For about 11 months I have been on a diet fashioned by the Pritikin Health Center, which is an organization dedicated to reconstituting those who have led lives of shameful excess.
The Pritikin diet is built generally around the triumph of neutral taste, especially in products marketed under its own label. Not good taste, not bad taste, but the absence of taste.
Neutral taste, like perpetual motion, has been a goal of science for hundreds of years, and its achievement could mean high honors for those who finally managed to bring bland out of the laboratories and onto the dinner table.
How Pritikin conquered flavor is, of course, a trade secret, but sources tell me that soy bean and cardboard were at least two of the ingredients involved in final testing.
I mention this not to demean what we on the treadmills call the Pritikin Way, but to explain why for the past several weeks I have been involved in an orgy of eating. I am just plain damned tired of good health.
Part of the problem is that I am married to a person who can turn half a pound of hamburger and a month-old head of cauliflower into roast duckling with a peppercorn glaze and explain it by saying she just threw some things together.
Going from that to Styrofoam tofu is a shock to the system from which one does not easily recover. I find it necessary, therefore, to occasionally eat my way through several miles of restaurants before realizing that if I continue down that path my complex carbohydrates will explode and take me with them.
But meanwhile it satisfies a dormant urge for la dolce vita to engage in an almost suicidal quest for calories my body has for too long been denied. There is no better place to die of overeating than in the Westside.
I went from Polly's Pies and Bo-Jay's Pizzeria to Les Anges and the Rangoon Racquet Club, from breakfast for two at $12.36 to dinner for four at $232.67.
The big dinner came at a place in West Los Angeles called Primi Un Ristorante, and it is fortunate I was past dessert when I called for the check or I would have choked on my gelato.
Paying $232.67 for dinner is not only morally excessive but financially draining as well when American Express comes pounding at the door.
There was no way I could submit it on my L.A. By God Times expense account, because I deal with people who still refer to food as chow and who celebrate special occasions at Sizzler.
So I had to eat the bill as well as the linguine carbonara con pancetta, which taught me not to take guests to a place like Primi. Pete's Italian Corner will do just as well.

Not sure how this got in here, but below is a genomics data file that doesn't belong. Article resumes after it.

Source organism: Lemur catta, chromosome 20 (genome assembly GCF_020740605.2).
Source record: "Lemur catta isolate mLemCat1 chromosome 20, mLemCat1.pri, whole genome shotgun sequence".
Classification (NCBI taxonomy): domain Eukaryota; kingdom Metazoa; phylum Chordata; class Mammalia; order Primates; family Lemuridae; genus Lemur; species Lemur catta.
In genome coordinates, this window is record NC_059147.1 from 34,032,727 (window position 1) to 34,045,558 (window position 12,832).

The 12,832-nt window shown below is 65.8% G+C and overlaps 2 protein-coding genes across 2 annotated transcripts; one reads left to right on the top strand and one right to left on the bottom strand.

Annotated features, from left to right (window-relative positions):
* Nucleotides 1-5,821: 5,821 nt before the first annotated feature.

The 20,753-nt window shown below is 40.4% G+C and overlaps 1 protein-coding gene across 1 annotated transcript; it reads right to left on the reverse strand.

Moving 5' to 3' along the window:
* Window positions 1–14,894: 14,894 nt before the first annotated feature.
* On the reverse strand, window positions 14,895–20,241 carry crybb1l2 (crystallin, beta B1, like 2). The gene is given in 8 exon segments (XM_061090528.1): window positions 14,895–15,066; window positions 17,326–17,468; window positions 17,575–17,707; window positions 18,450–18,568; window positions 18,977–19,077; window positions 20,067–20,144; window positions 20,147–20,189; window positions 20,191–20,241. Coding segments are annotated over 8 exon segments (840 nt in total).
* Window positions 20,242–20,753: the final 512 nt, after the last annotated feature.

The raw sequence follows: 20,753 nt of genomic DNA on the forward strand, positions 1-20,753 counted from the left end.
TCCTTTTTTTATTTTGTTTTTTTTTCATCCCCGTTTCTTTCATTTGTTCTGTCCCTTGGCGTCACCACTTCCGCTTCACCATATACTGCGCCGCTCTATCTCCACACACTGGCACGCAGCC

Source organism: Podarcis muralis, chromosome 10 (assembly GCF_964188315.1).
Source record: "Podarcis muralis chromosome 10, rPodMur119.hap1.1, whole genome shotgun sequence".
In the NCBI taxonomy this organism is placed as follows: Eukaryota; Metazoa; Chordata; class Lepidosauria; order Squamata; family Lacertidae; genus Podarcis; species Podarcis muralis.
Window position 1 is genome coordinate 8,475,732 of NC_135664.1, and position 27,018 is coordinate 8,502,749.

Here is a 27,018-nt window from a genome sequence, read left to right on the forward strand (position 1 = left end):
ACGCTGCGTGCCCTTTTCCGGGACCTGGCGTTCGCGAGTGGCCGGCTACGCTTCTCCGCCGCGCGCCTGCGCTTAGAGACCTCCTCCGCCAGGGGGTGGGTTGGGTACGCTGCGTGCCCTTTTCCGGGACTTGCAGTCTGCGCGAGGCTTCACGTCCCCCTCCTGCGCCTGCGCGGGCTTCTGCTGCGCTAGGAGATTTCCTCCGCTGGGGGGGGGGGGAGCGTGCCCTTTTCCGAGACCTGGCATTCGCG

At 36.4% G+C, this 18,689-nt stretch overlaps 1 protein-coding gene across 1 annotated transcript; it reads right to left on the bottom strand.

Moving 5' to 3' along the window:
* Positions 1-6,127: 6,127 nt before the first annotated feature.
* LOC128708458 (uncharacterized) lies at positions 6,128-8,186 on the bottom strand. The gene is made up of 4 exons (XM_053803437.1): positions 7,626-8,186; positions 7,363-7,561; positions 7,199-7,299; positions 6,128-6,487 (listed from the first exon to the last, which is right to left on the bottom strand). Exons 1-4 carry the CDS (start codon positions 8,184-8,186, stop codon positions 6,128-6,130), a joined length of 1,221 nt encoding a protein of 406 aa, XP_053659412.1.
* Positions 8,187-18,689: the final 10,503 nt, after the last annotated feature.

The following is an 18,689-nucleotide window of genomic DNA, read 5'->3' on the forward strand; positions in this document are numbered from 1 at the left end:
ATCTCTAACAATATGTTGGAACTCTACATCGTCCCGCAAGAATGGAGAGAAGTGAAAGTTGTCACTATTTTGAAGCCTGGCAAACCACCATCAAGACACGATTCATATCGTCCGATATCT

I stuck to mostly pasta during my period of excess, due, I suppose, to a residual memory of someone at Pritikin admonishing that if I must fall off the tofu platter, it is better to fall into a mound of spaghetti than onto a whole suckling pig.
That is not to say, however, I didn't go Asian, Persian, Cajun and French, because I did. The only ethnic restaurant I missed was Mexican. Contrary to what you might otherwise believe, I consider poitrine de veau , not refried beans, as soul food.
My odyssey into gluttony ended at Damiano Ristorante on Pico Boulevard, where I finally learned the meaning of surfeit.
I wanted to interview the owner, Damiano Carlo Albanese, because he is the only person I have ever met who has eaten pasta at least twice a day every day of his life.
Damiano is 60 years old, so I figure he has probably eaten 10,950 pounds of pasta since birth and therefore ought to know something about it.
I deliberately had lunch before the interview so that I could take notes and not worry about trying to eat and write at the same time, since a notorious lack of coordination results too often in trying to eat my pen.
I informed Damiano of that, but he still brought out platters piled high with pasta smothered in puttanesca and arrabbiata sauces, and I dug right in as though I had not eaten since Father's Day.
We discussed chocolate fettuccine, rigatoni grooved so that the sauce will cling and black linguine made from the ink of squid, but I didn't take notes on any of it.
When I tried, Damiano would say Eat, eat! and I would plunge again into the penne arrabbiata with an enthusiasm that defied good sense and maximum capacity. Only when Damiano began talking to a waiter about angel hair pescatora did I call a halt.
There may be some things I am willing to die for, but angel hair pescatora is not one of them.
I have since returned to the Pritikin Way, lingering without enthusiasm over bean curd cooked in rain water, but my heart is still at the Ritz and at the Beau Rivage and at Ruth's Chris Steak House and at Patout's and at Chez Helene.
I know I will go on another eating binge in six months or so, and if the next one finally does me in, that might not be a bad way to go. Bury me with a plate of pasta, and that will be heaven enough for me.
Nothing fancy. Some linguine, perhaps, and a little white clam sauce.